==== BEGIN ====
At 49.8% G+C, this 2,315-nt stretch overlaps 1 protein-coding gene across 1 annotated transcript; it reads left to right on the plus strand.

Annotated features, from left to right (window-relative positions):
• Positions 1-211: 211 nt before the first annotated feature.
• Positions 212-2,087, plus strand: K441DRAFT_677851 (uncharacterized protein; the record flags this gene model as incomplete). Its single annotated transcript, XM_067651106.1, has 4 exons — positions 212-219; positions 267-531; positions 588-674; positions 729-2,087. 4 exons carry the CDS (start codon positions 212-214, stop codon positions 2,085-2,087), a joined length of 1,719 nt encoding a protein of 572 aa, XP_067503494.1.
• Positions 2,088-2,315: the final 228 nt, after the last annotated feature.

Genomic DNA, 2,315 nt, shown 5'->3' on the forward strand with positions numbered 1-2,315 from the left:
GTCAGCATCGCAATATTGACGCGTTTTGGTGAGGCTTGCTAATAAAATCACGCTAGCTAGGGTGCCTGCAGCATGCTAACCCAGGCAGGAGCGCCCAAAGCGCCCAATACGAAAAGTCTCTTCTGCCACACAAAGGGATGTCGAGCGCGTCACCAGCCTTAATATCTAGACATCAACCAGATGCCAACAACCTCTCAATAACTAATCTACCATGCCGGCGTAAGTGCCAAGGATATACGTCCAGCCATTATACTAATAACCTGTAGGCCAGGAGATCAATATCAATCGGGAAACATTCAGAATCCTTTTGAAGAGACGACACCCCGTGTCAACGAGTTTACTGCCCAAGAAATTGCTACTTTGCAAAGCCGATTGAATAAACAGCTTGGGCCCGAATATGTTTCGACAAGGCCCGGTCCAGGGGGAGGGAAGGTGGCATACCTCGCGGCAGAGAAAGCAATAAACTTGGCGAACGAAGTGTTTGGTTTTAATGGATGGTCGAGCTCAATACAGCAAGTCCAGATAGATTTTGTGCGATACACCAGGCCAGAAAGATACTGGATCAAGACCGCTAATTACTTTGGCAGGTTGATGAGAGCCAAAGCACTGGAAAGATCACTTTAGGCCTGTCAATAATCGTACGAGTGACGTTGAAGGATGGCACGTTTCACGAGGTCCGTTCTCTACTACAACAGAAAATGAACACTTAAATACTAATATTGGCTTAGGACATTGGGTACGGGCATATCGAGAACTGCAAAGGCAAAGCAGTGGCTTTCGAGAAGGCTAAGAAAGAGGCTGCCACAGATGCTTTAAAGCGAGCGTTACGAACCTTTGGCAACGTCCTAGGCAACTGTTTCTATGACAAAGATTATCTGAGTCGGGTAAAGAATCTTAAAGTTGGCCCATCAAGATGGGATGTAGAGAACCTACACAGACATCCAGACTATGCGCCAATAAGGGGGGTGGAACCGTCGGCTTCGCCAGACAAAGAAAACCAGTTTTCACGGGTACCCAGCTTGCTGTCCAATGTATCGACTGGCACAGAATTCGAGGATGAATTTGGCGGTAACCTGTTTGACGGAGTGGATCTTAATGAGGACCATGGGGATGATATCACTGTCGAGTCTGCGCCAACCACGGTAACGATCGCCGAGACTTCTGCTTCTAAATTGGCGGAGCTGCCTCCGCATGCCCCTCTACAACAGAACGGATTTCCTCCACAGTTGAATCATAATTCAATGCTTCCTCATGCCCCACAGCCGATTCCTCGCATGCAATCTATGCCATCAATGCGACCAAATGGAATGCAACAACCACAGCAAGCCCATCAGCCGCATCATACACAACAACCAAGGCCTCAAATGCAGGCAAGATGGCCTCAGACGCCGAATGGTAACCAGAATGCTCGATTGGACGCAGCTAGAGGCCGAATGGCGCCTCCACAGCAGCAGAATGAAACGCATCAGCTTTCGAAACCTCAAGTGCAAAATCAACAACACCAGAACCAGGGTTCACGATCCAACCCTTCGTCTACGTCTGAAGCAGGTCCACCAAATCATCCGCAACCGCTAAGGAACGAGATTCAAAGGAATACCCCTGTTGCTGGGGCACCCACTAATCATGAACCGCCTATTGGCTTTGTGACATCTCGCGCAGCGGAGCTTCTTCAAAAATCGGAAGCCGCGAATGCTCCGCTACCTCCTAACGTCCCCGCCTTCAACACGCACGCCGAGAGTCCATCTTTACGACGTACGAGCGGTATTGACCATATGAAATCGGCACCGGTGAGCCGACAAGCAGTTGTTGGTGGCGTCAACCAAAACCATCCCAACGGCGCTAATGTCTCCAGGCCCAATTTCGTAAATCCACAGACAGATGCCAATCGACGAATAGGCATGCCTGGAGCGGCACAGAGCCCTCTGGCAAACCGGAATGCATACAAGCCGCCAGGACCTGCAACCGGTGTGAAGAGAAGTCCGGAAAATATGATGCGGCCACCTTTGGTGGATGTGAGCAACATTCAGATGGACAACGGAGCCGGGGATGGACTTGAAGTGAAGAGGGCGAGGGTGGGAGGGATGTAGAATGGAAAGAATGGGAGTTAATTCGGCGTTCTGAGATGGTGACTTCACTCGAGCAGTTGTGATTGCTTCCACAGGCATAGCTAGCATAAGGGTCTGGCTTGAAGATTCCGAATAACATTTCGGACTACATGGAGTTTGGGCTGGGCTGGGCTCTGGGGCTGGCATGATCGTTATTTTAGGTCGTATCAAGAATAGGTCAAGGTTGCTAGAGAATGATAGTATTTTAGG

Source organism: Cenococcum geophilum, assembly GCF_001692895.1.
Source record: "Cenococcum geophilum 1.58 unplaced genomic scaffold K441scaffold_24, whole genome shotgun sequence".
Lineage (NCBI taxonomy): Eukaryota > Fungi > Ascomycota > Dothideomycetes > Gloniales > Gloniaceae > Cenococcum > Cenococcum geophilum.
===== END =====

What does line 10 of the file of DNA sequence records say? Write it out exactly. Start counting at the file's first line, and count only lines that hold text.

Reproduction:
Lineage (NCBI taxonomy): Eukaryota > Fungi > Ascomycota > Dothideomycetes > Gloniales > Gloniaceae > Cenococcum > Cenococcum geophilum.